Though Tristan’s Cushing’s diagnosis changed many things about the way we managed him, we have so far been generally quite lucky.
He responds well to Prascend, he sheds happily, he maintains his weight just fine. His immune system is shot, and he struggles to keep good muscle on.
One way I’m glad it’s been fairly straightforward is grass. Though Tristan has Cushing’s, he does not have IR, or insulin resistance. They are often paired together, so he might someday develop that, but for right now, though we are careful about what he eats, we are not neurotic about it. He’s never been a horse to get much grain, even at his absolute peak of fitness and work, so keeping him on small amounts of low starch grain is not a hardship.
We are a bit extra careful about him going on grass, still, for two reasons. One is the Cushing’s; he doesn’t get the absolute richest stuff for that reason. The other is his ongoing seasonal allergies, which are probably rooted in his low immunity. Simply put, the horse eats everything. Some of it does not agree with him and causes hives.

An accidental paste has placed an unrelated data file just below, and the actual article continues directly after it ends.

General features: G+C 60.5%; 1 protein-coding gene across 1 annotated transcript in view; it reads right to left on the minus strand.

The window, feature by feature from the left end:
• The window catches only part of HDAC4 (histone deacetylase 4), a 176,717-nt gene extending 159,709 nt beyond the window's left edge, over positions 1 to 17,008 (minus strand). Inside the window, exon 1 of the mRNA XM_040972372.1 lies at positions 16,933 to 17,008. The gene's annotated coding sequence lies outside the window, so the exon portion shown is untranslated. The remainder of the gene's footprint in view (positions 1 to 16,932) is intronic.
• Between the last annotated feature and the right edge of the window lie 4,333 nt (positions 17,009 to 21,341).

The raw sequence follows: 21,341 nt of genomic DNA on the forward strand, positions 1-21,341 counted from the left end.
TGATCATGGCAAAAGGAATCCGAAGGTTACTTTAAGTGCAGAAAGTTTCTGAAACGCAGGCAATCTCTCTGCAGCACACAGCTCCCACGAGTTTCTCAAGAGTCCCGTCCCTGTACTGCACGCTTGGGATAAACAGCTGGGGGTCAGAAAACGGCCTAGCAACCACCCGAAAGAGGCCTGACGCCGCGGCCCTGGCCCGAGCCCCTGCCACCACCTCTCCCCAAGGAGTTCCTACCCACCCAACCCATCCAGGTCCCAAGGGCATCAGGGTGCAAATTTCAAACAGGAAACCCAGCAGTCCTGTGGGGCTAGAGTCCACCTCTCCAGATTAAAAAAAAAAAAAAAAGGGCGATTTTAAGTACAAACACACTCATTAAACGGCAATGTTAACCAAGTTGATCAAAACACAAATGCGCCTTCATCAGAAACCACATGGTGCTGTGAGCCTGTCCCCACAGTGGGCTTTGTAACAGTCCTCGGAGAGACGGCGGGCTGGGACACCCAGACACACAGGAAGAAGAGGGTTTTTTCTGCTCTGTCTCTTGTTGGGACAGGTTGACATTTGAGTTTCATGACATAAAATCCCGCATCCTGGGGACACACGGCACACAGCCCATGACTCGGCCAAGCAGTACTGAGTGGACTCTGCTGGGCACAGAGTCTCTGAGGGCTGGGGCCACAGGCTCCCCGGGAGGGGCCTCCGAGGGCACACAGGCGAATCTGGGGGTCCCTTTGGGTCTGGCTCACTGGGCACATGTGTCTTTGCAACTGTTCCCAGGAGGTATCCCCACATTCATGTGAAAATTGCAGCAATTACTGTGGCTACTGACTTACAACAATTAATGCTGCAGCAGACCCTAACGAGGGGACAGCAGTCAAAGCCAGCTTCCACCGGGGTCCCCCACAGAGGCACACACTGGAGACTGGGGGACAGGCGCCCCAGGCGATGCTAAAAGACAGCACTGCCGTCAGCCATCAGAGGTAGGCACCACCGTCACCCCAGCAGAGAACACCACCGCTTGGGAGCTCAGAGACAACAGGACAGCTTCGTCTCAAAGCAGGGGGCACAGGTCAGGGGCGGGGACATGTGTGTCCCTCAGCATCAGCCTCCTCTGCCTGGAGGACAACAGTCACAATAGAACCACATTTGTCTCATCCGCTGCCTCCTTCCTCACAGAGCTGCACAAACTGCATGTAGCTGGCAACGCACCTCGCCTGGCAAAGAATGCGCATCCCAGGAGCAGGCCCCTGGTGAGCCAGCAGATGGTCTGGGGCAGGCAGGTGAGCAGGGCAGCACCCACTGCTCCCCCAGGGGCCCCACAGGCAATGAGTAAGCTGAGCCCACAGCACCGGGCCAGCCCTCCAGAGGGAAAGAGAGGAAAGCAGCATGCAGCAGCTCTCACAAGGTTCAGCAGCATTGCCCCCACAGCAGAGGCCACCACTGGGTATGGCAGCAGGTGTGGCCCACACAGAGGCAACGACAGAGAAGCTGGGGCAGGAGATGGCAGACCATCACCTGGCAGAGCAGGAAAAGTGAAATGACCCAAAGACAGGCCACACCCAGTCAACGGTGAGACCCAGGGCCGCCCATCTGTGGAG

At my current barn, there is a slow and careful process to put horses out on grass. I think any responsible horse owner introduces grass in stages, but there is a lot of wiggle room in that. For some people, that’s an hour at a time.
For us, it’s a much more complicated process. I like that about my barn. It appeals to my anxious nature; everything is done carefully, with planning and intention, and with the horse’s welfare as the absolute end goal.
All that is a long way of saying that this week I’ve been hand grazing Tristan in slowly increasing five minute increments. Last Saturday, starting him on five minutes of hand grazing was pretty much the only thing I did the day after my second COVID vaccine shot. Sunday was 8 minutes; Monday was 11 minutes; last night was 11 minutes; tonight will be 15 minutes, and so on. At 30 minutes, he’ll go up to a grass pasture and the add-ons will jump 15 minutes a day, managed by the barn staff.
Some of you are probably reading this aghast. That’s fine. I’m happy with the way the barn takes this slowly, and not every horse gets quite as picky a hand grazing intro as Tristan – we’re extra careful with him (and other horses with a similar profile at the barn).
What about you? Do you go extra-slow or a bit faster or is it something you let your barn manage entirely?